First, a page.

(CNN) -- U.S. Army Sgt. Steve Flaherty was in a tough spot and he knew it.
"If Dad calls, tell him I got close to being dead but I'm O.K.," he wrote to his mother. "I was real lucky. I'll write again soon."
Not long after that, Flaherty's luck ran out in the jungles of Vietnam. He never wrote to his mother again.
His letter to his mother, along with at least three other letters, fell into the hands of North Vietnamese soldiers when he was killed in March 1969.
Now those handwritten letters are on their way home.
Nearly four decades after the end of the Vietnam War, the United States and Vietnam have exchanged personal papers taken from the dead bodies of each others' troops for the first time, the Pentagon announced Monday.
While the letters themselves are still in Asia, their emotional impact has already hit home for members of the Flaherty family.
Martha Gibbons said Monday that recognizing her late brother-in-law's handwriting immediately and reading of the carnage he witnessed tore at her heart and reinvigorated the positive feelings she has for him.
"I've always loved Steve and admired his courage and character," she said. "And this just made me admire and respect and love him even more."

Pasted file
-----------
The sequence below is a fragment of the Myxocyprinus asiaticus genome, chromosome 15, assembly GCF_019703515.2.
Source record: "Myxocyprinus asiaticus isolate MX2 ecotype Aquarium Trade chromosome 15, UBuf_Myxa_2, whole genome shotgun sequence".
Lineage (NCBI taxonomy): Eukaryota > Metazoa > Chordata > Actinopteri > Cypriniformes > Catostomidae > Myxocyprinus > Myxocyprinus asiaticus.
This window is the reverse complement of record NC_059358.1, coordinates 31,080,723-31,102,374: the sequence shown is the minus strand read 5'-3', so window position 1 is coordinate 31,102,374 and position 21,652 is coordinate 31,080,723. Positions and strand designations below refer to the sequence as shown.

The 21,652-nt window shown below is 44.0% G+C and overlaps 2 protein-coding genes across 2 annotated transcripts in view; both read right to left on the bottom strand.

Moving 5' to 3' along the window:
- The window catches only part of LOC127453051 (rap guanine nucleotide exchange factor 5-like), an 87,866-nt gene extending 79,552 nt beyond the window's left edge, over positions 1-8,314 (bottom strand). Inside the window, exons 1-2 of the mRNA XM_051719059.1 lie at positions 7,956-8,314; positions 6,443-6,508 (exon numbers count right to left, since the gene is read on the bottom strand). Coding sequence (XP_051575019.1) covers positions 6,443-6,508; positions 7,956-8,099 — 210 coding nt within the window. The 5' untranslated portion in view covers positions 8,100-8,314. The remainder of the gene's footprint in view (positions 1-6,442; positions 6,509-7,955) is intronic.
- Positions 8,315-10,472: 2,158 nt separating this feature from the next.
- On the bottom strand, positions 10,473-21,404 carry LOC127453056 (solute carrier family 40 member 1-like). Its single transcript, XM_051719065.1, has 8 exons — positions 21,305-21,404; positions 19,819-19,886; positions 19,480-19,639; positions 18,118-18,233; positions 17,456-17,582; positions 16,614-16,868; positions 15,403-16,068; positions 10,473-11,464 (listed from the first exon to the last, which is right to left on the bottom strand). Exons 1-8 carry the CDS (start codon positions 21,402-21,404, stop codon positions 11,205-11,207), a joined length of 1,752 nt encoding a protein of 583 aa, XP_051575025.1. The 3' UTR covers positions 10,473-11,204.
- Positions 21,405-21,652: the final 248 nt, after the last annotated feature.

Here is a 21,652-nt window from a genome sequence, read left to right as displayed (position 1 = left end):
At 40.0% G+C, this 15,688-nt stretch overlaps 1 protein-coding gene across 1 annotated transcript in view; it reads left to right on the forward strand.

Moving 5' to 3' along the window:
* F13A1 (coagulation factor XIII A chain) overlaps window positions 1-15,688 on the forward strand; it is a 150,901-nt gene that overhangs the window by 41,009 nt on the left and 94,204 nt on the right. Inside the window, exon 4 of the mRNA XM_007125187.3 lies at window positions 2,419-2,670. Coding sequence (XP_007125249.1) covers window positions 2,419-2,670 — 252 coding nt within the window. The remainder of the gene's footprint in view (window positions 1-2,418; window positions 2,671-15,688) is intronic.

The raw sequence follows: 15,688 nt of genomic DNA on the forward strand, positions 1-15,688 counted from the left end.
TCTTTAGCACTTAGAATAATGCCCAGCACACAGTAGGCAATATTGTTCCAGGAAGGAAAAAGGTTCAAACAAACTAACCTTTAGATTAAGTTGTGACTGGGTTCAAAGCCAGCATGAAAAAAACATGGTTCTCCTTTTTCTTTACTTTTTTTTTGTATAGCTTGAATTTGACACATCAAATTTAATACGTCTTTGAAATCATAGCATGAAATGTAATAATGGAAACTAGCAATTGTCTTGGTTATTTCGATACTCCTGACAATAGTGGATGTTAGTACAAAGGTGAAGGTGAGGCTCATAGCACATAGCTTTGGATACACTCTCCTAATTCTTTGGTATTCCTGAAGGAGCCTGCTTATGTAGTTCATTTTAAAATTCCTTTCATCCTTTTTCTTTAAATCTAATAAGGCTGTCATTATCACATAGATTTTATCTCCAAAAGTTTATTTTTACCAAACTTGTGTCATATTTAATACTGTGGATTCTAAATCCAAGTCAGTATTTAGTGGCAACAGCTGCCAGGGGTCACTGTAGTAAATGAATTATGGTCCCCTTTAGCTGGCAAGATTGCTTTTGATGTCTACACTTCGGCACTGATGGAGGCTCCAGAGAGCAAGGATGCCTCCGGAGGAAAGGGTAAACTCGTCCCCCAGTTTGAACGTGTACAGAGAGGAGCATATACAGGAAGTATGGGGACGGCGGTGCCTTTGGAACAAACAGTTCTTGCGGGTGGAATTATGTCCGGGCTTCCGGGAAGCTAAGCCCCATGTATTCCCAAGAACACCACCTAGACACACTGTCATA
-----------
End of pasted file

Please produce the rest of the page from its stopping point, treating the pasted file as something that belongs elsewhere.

Vietnamese Defense Minister Phuong Quang Thanh gave U.S. Defense Secretary Leon Panetta, who was on a historic visit to Hanoi, the letters taken from Flaherty's body and later used in Vietnamese propaganda broadcasts.
A top Vietnamese colonel, Nguyen Phu Dat, kept the letters since the war, and mentioned them last summer in an online publication about documents from the war years.
A retired Pentagon prisoner-of-war and missing-in-action expert ran across the reference a few months later, the Department of Defense said.
The Pentagon and State Department worked with counterparts in Vietnam to arrange the handover of the Flaherty letters to Panetta, who will have them returned to Flaherty's family.
In exchange, Panetta handed over a diary taken by U.S. Marine Robert Frazure from the body of Vietnamese soldier Vu Dinh Doan in 1966.
Frazure had brought them home to Walla Walla, Washington, and kept them after his discharge from the military.
He later gave them to the sister of one of his buddies killed in the war as she researched the conflict. She passed them to the PBS program "The History Detectives," who tracked down Vu Dihn Doan's family and gave the diary to American officials to hand back.
As to Steve Flaherty, he was the biological son of a Japanese mother and American father who was adopted as an adolescent from an orphanage in Japan. He soon became a proud son of the Flaherty family in South Carolina, where he was a star student, athlete and "caring, loving young man," according to the now 73-year-old Gibbons.
"Everybody who met him loved him," she recalled. "He was very smart, very athletic, very proud of his country -- just a wonderful young man."
A college student with pro baseball prospects, Flaherty joined the Army willingly "because he felt it was his obligation," his sister-in-law said.